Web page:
2. Order of the Court of Appeal setting aside the stay imposed by the High Court and remitting the case to the Family Division for further consideration of the 1980 Hague Convention application maintained.

Relevance to Kenya’s legal system

The Constitution of Kenya, 2010 provides in article 19 (2) that (2) the purpose of recognising and protecting human rights and fundamental freedoms is to preserve the dignity of individuals and communities and to promote social justice and the realisation of the potential of all human beings. Article 21(3) goes ahead to provide that all State organs and all public officers have the duty to address the needs of vulnerable groups within society, including women, older members of society, persons with disabilities, children, youth, members of minority or marginalised communities, and members of particular ethnic, religious or cultural communities.

Refugee matters are provided for in the Refugees Act, No. 13 of 2006. Section 2 on interpretation provides that “asylum” means shelter and protection granted by the Government to persons qualifying for refugee status in accordance with the provisions of this Act and in accordance with International Conventions relating to refugee matters referred to in section 16; while “asylum seeker” means a person seeking refugee status in accordance with the provisions of this Act.

Section 3 on meaning of a refugee provides that a person shall be a statutory refugee for the purposes of this Act if such person

(a) owing to a well-founded fear of being persecuted for reasons of race, religion, sex, nationality, membership of a particular social group or political opinion is outside the country of his nationality and is unable or, owing to such fear, is unwilling to avail himself of the protection of that country; or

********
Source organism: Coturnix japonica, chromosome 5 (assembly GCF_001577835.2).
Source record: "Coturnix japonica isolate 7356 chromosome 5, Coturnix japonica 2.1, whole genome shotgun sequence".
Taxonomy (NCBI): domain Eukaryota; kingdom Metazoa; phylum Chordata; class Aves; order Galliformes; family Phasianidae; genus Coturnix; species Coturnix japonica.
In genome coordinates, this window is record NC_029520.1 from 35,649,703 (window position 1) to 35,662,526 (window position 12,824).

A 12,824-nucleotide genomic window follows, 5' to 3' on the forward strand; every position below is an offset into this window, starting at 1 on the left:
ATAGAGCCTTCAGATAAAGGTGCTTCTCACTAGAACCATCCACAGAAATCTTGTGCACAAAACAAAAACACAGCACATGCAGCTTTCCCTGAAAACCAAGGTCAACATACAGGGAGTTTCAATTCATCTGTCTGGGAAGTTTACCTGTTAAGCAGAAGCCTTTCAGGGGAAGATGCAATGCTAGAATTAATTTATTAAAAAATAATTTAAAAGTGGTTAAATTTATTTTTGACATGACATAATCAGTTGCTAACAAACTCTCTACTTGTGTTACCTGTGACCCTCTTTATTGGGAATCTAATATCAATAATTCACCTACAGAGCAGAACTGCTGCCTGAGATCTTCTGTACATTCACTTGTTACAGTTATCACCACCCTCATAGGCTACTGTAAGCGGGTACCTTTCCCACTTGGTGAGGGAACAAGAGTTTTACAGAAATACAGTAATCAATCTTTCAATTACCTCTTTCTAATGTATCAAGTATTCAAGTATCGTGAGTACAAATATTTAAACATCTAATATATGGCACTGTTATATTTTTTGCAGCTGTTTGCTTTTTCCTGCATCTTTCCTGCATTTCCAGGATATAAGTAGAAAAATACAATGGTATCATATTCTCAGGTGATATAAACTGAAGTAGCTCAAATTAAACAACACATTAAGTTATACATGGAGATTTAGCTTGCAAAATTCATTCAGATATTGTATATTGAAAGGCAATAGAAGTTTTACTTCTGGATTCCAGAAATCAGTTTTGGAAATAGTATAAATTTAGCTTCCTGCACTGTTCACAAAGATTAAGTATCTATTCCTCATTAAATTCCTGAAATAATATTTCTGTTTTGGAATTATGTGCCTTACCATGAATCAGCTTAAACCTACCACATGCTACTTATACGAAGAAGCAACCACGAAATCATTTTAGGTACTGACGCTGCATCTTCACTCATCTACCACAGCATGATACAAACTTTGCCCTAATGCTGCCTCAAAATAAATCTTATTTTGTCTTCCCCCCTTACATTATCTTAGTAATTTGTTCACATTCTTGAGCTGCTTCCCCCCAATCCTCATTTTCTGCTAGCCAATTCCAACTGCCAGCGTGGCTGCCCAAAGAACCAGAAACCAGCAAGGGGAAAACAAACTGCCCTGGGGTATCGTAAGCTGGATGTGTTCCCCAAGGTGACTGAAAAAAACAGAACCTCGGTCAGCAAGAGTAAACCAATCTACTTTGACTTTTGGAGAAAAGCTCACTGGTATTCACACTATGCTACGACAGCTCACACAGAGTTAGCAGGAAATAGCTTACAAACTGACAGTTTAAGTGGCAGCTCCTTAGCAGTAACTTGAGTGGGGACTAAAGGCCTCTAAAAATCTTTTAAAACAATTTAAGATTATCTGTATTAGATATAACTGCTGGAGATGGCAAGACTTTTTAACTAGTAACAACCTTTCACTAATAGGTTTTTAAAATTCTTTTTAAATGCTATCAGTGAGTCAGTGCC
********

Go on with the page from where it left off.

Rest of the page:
(b) not having a nationality and being outside the country of his former habitual residence, is unable or, owing to a well-founded fear of being persecuted for any of the aforesaid reasons is unwilling, to return to it.

Section 7 provides for the Commissioner for Refugee Affairs whose mandate includes to co-ordinate all measures necessary for promoting the welfare and protection of refugees and advise the Minister thereon, formulate policy on refugee matters in accordance with international standards; ensure, in liaison with the United Nations Agencies and any other institutions, the provision of adequate facilities and services for the protection, reception and care of refugees within Kenya, promote as far as possible durable solutions for refugees granted asylum in Kenya, receive and process applications for refugee status; (h) implement the decisions of the Committee, register all refugees, issue refugee identification cards and travel documents to refugees and manage refugee camps and other related facilities.

Section 1 on recognition of refugees provides that any person who has entered Kenya, whether lawfully or otherwise and wishes to remain within Kenya as a refugee in terms of this Act shall make his intentions known by appearing in person before the Commissioner immediately upon his entry or, in any case, within thirty days after his entry into Kenya. Subsection (2) provides that in the case of a person who is lawfully in Kenya and is subsequently unable to return to his country of origin for any of the reasons specified in section 3(1), he shall, prior to the expiration of his lawful stay, present himself before an appointed officer and apply for recognition as a refugee in accordance with the provisions of this Act.

Section 12 on residence in Kenya pending recognition as refugee, etc. provides that notwithstanding the provisions of any other Law, any person who has applied under section 11 for recognition of his status as a refugee and every member of his family, may remain in Kenya until such person has been recognized as a refugee in terms of that section; in the event of the application of such person being rejected, until such person has had an opportunity to exhaust his right of appeal and where such person has appealed and the appeal has been unsuccessful, he shall be allowed reasonable time, not exceeding ninety days, to seek admission to a country of his choice.

Section 18 (a) on non-return of refugees, their families or other persons provides that no person shall be refused entry into Kenya, expelled, extradited from Kenya or returned to any other country or to subjected any similar measure if, as a result of such refusal, expulsion, return or other measure, such person is compelled to return to or remain in a country where the person may be subject to persecution on account of race, religion, nationality, membership of a particular social group or political opinion.